MongoDB has built Stitch in an open fashion. It provides a single API allowing access to both the MongoDB database as well as other public cloud services. This allows for microservice integration and prevents being committed to a single vendor.

Another terrific benefit is the integration with Atlas. This allows for easy scaling of capacity and performance as an application grows. This is yet another set of duties that don’t need to be managed ourselves. We can allow the details of the backend application and infrastructure to be handled by a team of Dev-Ops folks at MongoDB and can then concentrate on the application itself.

MongoDB Stitch Components

There are three main components of Stitch, pipelines, services, and rules. Services come in two different varieties, MongoDB services, and partner services for integration with services like Amazon S3 or Twilio for messaging. Let’s take a quick look at what these different components do and how they fit into an application.


Services in Stitch allow for application integration and execution of common actions. There are integrations for a variety of third-party (partner) services for such tasks as user authentication through Facebook or Google, Slack, Twilio, and some components of AWS, to name a few. The HTTP Service allows for a MongoDB Stitch application to connect to REST API services. MongoDB has a dedicated service for connecting to Atlas and has some built in pipeline operations.


A Stitch pipeline allows for a sequence of actions to be performed in order by the Stitch services. This is a powerful feature. It allows a series of actions to be defined all through simple JSON syntax.

A pipeline is built in stages, each running in consecutive order. A stage runs and passes the information it generates onto the next stage. For example, you can do a MongoDB aggregation stage from your data and determine which user in the past week had the most likes on your new Snap-o-gram app. That stage could then pass that information to the Twilio Service which could send a text to their phone with this awesome accomplishment.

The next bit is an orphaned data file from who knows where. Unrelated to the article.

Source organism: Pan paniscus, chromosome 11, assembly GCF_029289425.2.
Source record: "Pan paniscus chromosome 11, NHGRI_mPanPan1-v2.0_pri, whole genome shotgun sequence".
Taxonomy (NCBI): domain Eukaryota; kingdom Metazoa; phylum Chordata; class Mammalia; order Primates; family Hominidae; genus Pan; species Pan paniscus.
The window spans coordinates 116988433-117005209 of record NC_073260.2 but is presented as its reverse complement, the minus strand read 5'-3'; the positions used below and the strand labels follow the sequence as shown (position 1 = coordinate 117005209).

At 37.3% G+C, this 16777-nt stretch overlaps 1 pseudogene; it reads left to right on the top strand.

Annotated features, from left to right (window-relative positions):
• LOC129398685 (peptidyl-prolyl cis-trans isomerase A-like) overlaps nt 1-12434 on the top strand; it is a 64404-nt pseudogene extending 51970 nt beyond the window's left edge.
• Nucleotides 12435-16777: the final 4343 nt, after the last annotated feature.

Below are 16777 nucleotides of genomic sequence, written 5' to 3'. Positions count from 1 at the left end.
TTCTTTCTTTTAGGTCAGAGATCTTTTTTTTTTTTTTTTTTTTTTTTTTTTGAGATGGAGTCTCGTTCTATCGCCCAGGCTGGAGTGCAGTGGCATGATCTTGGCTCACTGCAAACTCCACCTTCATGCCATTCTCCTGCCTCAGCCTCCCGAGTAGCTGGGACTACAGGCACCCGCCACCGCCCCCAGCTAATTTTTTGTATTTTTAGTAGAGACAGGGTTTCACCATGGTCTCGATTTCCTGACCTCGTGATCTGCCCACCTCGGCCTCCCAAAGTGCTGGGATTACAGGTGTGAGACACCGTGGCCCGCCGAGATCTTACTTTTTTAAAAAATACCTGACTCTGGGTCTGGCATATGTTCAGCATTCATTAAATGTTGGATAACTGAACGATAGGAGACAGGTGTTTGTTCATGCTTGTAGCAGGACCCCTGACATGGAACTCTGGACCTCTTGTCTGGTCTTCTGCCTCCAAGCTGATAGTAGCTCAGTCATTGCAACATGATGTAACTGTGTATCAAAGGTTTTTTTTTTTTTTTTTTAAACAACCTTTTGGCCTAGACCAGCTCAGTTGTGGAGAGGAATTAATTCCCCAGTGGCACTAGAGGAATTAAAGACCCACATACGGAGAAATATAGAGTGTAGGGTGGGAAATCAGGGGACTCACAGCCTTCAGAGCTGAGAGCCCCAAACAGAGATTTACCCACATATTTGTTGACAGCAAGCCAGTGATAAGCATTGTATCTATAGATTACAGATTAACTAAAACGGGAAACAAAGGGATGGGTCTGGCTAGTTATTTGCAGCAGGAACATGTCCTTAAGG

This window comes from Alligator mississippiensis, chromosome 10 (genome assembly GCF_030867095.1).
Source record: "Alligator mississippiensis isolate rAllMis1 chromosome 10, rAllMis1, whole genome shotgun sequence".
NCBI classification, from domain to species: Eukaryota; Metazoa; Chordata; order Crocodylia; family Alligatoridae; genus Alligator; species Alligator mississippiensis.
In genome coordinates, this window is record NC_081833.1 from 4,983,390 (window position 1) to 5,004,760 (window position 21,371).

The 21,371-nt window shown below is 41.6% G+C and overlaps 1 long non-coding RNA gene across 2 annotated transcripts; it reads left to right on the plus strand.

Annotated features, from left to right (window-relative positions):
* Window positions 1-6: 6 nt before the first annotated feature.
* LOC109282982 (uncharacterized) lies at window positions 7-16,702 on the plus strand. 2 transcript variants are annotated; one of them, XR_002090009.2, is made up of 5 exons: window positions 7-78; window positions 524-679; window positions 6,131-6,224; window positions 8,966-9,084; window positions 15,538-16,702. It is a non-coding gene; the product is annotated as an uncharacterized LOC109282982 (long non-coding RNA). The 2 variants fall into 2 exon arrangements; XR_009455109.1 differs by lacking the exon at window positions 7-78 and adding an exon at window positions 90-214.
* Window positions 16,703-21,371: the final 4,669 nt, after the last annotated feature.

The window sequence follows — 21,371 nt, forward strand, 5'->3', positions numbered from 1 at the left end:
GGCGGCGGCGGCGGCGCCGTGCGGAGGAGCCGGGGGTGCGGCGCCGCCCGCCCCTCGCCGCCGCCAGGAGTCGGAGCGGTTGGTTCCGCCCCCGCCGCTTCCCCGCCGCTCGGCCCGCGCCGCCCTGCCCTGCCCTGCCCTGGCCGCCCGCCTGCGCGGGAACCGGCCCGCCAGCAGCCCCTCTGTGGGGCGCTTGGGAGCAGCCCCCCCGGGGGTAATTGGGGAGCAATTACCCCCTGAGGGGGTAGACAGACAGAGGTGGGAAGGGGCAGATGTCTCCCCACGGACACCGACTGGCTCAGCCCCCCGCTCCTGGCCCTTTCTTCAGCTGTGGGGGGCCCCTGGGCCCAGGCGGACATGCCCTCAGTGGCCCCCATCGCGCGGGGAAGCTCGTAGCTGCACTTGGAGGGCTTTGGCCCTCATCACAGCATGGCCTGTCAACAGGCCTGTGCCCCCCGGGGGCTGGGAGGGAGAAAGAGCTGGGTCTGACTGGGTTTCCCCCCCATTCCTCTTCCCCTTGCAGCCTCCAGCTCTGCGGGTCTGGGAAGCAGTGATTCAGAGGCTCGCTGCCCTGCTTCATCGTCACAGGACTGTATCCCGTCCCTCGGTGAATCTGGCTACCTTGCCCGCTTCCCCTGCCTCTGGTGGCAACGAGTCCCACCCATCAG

There are some Built-In Actions for filtering the pipeline input, defining in an explicit way what the output of a stage will be, expression evaluation against input documents, and a project feature, to name a few. Another nice feature MongoDB has provided is the concept of named pipelines. This allows for a designed pipeline to be reused within a Stitch app and referenced by name. A tremendous help for writing code that follows the DRY (don’t repeat yourself) principle.


The last major component of a MongoDB Stitch is Rules. Rules, as one might guess, allow for a control over the actions a service takes. Rules are designed and written in JSON format, as are pipelines.

One can define a rule for read, write, and validation operations, for example. These can be used at the document level and on down to the field level. Want to prevent a service from reading specific financial data in a document? Write a rule for that. It is a powerful feature of MongoDB Stitch and provides an extra level of security for your data.

MongoDB Stitch Development

Right now there are three different options for developing a Stitch application. Using JavaScript for web applications and for mobile development there are options for Android and iOS. MongoDB has put together some great tutorials and getting started guides.

Wrap Up

The name Stitch comes out of the idea of stitching together the pieces of an application and not from the Disney character in Lilo & Stitch. Given the benefits and features MongoDB Stitch brings to the table, I think it is a very appropriate name. Much like sewing brings all of the pieces of a garment together, MongoDB Stitch does the same thing for your application.

I know that for myself I plan on utilizing this service on my next project.

As with any “pre-packaged” service, one gives up some flexibility and control over your application. However, for being able to retain direct access to your MongoDB database, and the collections and documents it contains, Stitch is a great option. Keep in mind that as of this post, Stitch is still in a beta version. As with any beta product, things may change with the final product.

There are several MongoDB specific terms in this post. I created a MongoDB Dictionary skill for the Amazon Echo line of products. Check it out and you can say “Alexa, ask MongoDB for the definition of authentication?” and get a helpful response.

Follow me on Twitter @kenwalger to get the latest updates on my postings.